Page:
Boyd Matheson: Mike Pence could save the Senate from deliberative death

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  • robin138 springfield, VA
    Feb. 10, 2019 11:34 a.m.

    Matheson is advocating that the Executive Branch control one of the Houses of the Legislative Branch. That is not what is meant by separation of powers.

  • Misty Mountain Kent, WA
    Feb. 10, 2019 9:10 a.m.

    @Esquire wrote,

    "Matheson should know better than to write this nonsense."

    That's an understatement.

    If the vice president had some legal power to force legislation to be voted on in the Senate, then it is obvious that Joe Biden would have forced the vote on Merrick Garland back in 2016. But he doesn't. To make it worse, McConnell has not an ounce of integrity, and Pence does not have much more. Pence sits in office, with a plastic smile on his face, waiting out Trump's term(s) without doing a thing which might upset the Trump base, in the hopes of becoming president when Trump exits.

  • Fabulous Jen Eagle Mountain, UT
    Feb. 10, 2019 8:42 a.m.

    Pence taking a more active role in government besides sitting like a dime-store mannequin next to Trump gazing at him with fawning adoration is a scary thought!

  • Thomas Thompson Salt Lake City, UT
    Feb. 10, 2019 7:37 a.m.

    The author is entirely mistaken about what the Vice-President "could do." Things in the Senate are happening exactly as the Republican majority wants -- and there's nothing that any amount of so called "Democratic obstruction" could do about that, for the simple reason that they don't have the votes. Thus, it is the Republican senators and the Republican committee chairs that determine everything that happens or doesn't happen. It is thus understandable that many bills proposed in the House never come to a vote in the Senate at all. The Republicans (at least in theory) hold fast to this view: "that government is best which governs least," so they'll never be in a hurry to enact new laws unless those proposals inure to the benefit of their "campaign contributors." Pence cannot force his will on the Senate precisely because there are things that the administration wants the Senate to do, and the Senate will do none of them if they see VP Pence as some kind of glorified hatched man for Trump's agenda. More than anything else, they want Mr. Trump to learn that they, too, have agendas that need support. Right now, it's support they're not getting.

  • Esquire Springville, UT
    Feb. 8, 2019 8:42 a.m.

    Matheson is in some sort of fantasy here. He should know better. McConnell is the cause of Senate dysfunction, and he rules with an iron fist. Pence isn't going to change that, nor does Pence have the strength, gravitas or political power to do it. Matheson should know better than to write this nonsense.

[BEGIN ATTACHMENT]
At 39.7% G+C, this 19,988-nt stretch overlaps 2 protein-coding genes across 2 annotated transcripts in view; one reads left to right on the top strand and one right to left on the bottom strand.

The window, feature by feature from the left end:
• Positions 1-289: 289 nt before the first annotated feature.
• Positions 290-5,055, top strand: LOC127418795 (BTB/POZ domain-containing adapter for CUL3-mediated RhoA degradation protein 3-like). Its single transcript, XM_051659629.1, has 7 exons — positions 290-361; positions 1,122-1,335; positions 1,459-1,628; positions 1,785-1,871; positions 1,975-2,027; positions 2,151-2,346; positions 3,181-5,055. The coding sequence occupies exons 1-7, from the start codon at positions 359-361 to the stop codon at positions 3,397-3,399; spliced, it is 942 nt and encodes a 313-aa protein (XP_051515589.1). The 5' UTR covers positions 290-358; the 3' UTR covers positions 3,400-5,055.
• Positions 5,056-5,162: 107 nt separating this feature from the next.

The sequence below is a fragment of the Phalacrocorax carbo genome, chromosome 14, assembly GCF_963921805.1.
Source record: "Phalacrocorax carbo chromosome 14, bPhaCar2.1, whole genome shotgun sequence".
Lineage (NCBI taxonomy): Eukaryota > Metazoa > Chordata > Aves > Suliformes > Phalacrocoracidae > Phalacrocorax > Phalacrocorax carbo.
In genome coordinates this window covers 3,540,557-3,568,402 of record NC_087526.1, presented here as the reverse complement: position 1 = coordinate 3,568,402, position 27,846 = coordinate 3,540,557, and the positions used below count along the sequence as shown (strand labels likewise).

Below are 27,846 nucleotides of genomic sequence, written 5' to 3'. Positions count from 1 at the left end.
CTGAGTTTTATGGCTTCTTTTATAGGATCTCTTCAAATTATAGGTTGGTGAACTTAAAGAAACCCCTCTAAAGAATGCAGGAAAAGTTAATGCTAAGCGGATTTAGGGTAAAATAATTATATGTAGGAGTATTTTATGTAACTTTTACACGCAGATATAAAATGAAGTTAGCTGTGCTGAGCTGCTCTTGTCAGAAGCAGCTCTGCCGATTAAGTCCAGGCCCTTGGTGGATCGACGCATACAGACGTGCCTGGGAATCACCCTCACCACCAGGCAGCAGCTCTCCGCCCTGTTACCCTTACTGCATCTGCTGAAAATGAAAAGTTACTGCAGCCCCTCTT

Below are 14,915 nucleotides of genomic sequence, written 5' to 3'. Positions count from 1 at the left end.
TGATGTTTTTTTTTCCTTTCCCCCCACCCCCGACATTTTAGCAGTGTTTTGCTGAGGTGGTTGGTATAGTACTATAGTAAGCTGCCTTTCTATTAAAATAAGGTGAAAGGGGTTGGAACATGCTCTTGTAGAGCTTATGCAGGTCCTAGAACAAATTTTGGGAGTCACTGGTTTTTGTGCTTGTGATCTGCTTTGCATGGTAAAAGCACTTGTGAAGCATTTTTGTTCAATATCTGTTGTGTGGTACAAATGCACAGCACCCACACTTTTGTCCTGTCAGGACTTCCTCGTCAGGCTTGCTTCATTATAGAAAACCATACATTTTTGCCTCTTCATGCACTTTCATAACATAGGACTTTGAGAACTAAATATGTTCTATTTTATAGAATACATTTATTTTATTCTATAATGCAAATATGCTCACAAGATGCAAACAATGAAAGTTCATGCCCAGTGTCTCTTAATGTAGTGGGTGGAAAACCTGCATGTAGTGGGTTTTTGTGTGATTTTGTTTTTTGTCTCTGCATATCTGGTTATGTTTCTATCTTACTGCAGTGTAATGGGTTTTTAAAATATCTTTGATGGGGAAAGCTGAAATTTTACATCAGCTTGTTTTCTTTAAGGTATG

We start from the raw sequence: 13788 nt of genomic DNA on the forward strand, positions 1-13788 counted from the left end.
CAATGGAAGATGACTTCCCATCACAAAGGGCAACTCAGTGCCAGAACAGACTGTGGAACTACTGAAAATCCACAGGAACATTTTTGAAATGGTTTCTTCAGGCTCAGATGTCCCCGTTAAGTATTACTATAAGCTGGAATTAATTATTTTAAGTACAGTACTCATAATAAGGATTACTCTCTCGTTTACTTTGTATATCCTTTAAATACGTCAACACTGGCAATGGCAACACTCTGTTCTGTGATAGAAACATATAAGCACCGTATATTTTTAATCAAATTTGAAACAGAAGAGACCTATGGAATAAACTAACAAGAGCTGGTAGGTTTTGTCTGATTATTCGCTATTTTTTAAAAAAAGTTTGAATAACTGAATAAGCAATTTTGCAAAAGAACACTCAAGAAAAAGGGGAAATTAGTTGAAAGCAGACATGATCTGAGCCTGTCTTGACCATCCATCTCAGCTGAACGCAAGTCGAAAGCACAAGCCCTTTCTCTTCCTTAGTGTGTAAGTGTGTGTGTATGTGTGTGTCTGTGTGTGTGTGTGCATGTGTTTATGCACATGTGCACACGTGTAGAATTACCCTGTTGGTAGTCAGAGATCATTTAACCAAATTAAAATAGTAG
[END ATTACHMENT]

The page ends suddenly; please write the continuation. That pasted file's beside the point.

• Something to think about Ogden, UT
    Feb. 7, 2019 3:45 p.m.

    The reality of it is...

    Mitch McConnell doesn't trust his own party to follow the Trump line. If he allows votes on important and meaningful issues, Trump might have to veto the bill. Then McConnell would be forced to attempt an override, which I believe on many such issues, the GOP would support.

    Trump does not represent enough of the traditional GOP ideals, yet the GOP members in Congress subject themselves to him. They've abandoned many principles in an effort to keep Trump from looking foolish.

    I wish they would simply congratulate the 'Emperor on his new clothes' and move forward.

  • RickBob Paducah, KY
    Feb. 7, 2019 3:28 p.m.

    Mitch is my senator. I voted for him countless times to keep the GOP in control of the Senate. No more. If he'd lost his last race, the GOP would have still held the majority, but Mitch would have been gone. Term limits are need to get of the likes of Shumer. McConnell. And Pelosi.

  • Jamchild Centerville, UT
    Feb. 7, 2019 2:14 p.m.

    I'm truly interested in how you consider Chuck Schumer to be in collusion with Mitch McConnell on holding bills up from going to a vote. This is not well spelled out in your article, as far as I can tell because it's wishful thinking and not true. Seems to me this is squarely in McConnell's court - he's the only one with power to bring bills up for a vote, no? Am I missing something?

  • Impartial7 DRAPER, UT
    Feb. 7, 2019 12:28 p.m.

    "During the first two years of the Trump administration, with Republicans in control of both chambers of Congress, more than 76 percent of the bills passed by the House received no action in the Senate."

    Yeah, because McConnell was playing God on which bills, most backed by the GOP majority in the House, as well as Republican voters, would see the light of day. But, expecting Pence, whom sits stoically idle while Trump acts against just about every christian value Pence purports to honor, to act now, is dreaming. Trump says jump and Pence asks how high. No matter the issue or the falsehood.